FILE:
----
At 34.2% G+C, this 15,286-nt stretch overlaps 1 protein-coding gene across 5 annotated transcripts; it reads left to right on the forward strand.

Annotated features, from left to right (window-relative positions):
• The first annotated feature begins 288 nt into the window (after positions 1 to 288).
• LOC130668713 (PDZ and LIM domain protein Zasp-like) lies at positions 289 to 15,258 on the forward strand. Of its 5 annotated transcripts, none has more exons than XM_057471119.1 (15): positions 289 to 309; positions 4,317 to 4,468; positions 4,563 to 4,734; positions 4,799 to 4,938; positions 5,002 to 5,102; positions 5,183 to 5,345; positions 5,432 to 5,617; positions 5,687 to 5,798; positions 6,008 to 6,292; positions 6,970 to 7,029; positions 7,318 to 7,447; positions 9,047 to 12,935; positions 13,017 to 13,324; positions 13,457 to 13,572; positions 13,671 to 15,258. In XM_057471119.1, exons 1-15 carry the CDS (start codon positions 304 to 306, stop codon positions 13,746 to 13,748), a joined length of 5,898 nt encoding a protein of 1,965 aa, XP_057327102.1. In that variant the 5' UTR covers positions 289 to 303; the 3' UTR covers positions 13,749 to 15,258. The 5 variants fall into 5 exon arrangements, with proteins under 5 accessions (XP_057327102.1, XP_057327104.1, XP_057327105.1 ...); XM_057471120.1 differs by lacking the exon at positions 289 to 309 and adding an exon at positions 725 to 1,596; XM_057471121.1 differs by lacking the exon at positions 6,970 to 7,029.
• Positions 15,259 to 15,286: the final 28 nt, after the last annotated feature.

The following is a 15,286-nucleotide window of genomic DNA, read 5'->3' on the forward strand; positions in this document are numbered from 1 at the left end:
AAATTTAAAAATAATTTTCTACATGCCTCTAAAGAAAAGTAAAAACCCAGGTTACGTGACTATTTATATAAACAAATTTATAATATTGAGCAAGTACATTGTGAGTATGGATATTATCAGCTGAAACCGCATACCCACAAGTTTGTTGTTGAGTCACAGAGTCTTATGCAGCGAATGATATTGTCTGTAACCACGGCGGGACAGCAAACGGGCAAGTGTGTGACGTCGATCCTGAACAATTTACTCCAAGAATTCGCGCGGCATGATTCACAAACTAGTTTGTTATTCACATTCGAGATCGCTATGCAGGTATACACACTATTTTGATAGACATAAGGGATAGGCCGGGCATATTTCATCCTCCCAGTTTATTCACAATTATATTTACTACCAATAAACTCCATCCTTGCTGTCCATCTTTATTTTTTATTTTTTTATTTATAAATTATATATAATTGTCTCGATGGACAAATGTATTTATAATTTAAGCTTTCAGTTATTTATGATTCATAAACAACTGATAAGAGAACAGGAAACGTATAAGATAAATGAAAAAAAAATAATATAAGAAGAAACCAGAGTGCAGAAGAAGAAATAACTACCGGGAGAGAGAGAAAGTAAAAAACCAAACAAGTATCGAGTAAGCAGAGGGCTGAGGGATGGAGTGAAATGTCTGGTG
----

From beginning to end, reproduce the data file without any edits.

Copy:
At 34.2% G+C, this 15,286-nt stretch overlaps 1 protein-coding gene across 5 annotated transcripts; it reads left to right on the forward strand.

Annotated features, from left to right (window-relative positions):
• The first annotated feature begins 288 nt into the window (after positions 1 to 288).
• LOC130668713 (PDZ and LIM domain protein Zasp-like) lies at positions 289 to 15,258 on the forward strand. Of its 5 annotated transcripts, none has more exons than XM_057471119.1 (15): positions 289 to 309; positions 4,317 to 4,468; positions 4,563 to 4,734; positions 4,799 to 4,938; positions 5,002 to 5,102; positions 5,183 to 5,345; positions 5,432 to 5,617; positions 5,687 to 5,798; positions 6,008 to 6,292; positions 6,970 to 7,029; positions 7,318 to 7,447; positions 9,047 to 12,935; positions 13,017 to 13,324; positions 13,457 to 13,572; positions 13,671 to 15,258. In XM_057471119.1, exons 1-15 carry the CDS (start codon positions 304 to 306, stop codon positions 13,746 to 13,748), a joined length of 5,898 nt encoding a protein of 1,965 aa, XP_057327102.1. In that variant the 5' UTR covers positions 289 to 303; the 3' UTR covers positions 13,749 to 15,258. The 5 variants fall into 5 exon arrangements, with proteins under 5 accessions (XP_057327102.1, XP_057327104.1, XP_057327105.1 ...); XM_057471120.1 differs by lacking the exon at positions 289 to 309 and adding an exon at positions 725 to 1,596; XM_057471121.1 differs by lacking the exon at positions 6,970 to 7,029.
• Positions 15,259 to 15,286: the final 28 nt, after the last annotated feature.

The following is a 15,286-nucleotide window of genomic DNA, read 5'->3' on the forward strand; positions in this document are numbered from 1 at the left end:
AAATTTAAAAATAATTTTCTACATGCCTCTAAAGAAAAGTAAAAACCCAGGTTACGTGACTATTTATATAAACAAATTTATAATATTGAGCAAGTACATTGTGAGTATGGATATTATCAGCTGAAACCGCATACCCACAAGTTTGTTGTTGAGTCACAGAGTCTTATGCAGCGAATGATATTGTCTGTAACCACGGCGGGACAGCAAACGGGCAAGTGTGTGACGTCGATCCTGAACAATTTACTCCAAGAATTCGCGCGGCATGATTCACAAACTAGTTTGTTATTCACATTCGAGATCGCTATGCAGGTATACACACTATTTTGATAGACATAAGGGATAGGCCGGGCATATTTCATCCTCCCAGTTTATTCACAATTATATTTACTACCAATAAACTCCATCCTTGCTGTCCATCTTTATTTTTTATTTTTTTATTTATAAATTATATATAATTGTCTCGATGGACAAATGTATTTATAATTTAAGCTTTCAGTTATTTATGATTCATAAACAACTGATAAGAGAACAGGAAACGTATAAGATAAATGAAAAAAAAATAATATAAGAAGAAACCAGAGTGCAGAAGAAGAAATAACTACCGGGAGAGAGAGAAAGTAAAAAACCAAACAAGTATCGAGTAAGCAGAGGGCTGAGGGATGGAGTGAAATGTCTGGTG